Can a small-scale movement in the atmosphere, like the flap of a butterfly’s wing, influence large-scale systems like hurricanes? As hurricane Florence barrels down on the east coast, MIT’s EAPS and Lorenz Center take a look at the history of weather research and how a discovery by MIT meteorologist and mathematician Edward N. Lorenz on chaos explains why weather can be difficult to predict far into the future.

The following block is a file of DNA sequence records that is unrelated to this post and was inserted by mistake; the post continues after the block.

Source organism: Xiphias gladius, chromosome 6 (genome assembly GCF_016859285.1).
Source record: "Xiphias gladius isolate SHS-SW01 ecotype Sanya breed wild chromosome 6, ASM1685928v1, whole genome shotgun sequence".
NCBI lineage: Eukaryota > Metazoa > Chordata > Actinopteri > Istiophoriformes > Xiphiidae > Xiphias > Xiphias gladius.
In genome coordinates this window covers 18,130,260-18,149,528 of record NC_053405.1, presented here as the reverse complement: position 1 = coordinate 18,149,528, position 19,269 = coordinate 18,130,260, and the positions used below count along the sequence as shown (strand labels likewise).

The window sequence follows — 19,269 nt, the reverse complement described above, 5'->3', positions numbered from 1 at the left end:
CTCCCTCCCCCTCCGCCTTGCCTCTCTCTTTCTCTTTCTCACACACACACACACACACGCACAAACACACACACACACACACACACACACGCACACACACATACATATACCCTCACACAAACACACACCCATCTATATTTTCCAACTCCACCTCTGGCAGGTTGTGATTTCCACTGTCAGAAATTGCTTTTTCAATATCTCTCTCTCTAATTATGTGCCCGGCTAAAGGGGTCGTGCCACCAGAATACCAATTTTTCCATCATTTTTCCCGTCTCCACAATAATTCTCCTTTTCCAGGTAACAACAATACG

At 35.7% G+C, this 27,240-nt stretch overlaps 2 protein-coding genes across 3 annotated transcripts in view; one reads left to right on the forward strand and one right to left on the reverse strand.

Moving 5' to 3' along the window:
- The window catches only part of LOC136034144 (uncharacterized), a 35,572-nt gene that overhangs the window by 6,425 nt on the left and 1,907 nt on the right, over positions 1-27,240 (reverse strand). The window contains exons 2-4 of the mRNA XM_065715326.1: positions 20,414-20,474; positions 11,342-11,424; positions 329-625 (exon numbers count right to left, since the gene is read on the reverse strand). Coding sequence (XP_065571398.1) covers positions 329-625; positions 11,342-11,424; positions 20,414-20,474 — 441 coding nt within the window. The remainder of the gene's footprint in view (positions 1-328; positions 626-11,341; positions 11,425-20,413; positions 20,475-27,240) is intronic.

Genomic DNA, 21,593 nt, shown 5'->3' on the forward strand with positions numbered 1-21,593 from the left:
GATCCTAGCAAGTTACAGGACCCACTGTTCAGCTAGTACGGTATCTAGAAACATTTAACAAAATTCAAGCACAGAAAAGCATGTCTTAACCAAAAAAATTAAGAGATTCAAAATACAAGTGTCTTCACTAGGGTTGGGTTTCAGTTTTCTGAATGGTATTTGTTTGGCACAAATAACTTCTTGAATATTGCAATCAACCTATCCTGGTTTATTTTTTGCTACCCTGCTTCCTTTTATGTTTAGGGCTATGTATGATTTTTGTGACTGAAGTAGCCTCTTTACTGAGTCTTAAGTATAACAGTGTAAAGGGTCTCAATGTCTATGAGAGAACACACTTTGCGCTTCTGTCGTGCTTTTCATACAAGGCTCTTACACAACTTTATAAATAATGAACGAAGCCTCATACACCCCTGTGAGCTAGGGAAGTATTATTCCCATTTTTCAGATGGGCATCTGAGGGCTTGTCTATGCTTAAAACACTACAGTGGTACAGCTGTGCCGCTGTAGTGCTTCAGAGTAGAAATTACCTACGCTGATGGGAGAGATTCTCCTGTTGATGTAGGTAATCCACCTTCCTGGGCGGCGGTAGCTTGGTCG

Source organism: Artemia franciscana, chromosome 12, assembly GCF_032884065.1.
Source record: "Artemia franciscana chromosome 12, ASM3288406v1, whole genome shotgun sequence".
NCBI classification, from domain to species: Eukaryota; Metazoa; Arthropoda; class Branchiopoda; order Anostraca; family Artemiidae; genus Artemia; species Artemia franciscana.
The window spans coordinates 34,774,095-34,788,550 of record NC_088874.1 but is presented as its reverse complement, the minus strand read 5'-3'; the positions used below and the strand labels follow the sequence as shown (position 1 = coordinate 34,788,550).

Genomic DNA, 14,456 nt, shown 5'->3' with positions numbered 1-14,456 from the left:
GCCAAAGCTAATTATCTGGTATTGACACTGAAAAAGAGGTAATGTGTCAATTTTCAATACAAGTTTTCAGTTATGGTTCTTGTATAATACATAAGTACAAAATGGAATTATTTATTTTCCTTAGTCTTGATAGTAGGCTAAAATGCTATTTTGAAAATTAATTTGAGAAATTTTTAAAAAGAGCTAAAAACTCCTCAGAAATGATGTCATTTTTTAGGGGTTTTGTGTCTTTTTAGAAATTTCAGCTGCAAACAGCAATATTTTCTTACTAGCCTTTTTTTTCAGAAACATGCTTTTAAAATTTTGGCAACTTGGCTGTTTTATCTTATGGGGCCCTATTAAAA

Story Image: Tracking aerosols over land and water from August 1 to November 1, 2017. Hurricanes and tropical storms are obvious from the large amounts of sea salt particles caught up in their swirling winds. The dust blowing off the Sahara, however, gets caught by water droplets and is rained out of the storm system. Smoke from the massive fires in the Pacific Northwest region of North America are blown across the Atlantic to the UK and Europe. This visualization is a result of combining NASA satellite data with sophisticated mathematical models that describe the underlying physical processes. (Credit: NASA’s Goddard Space Flight Center)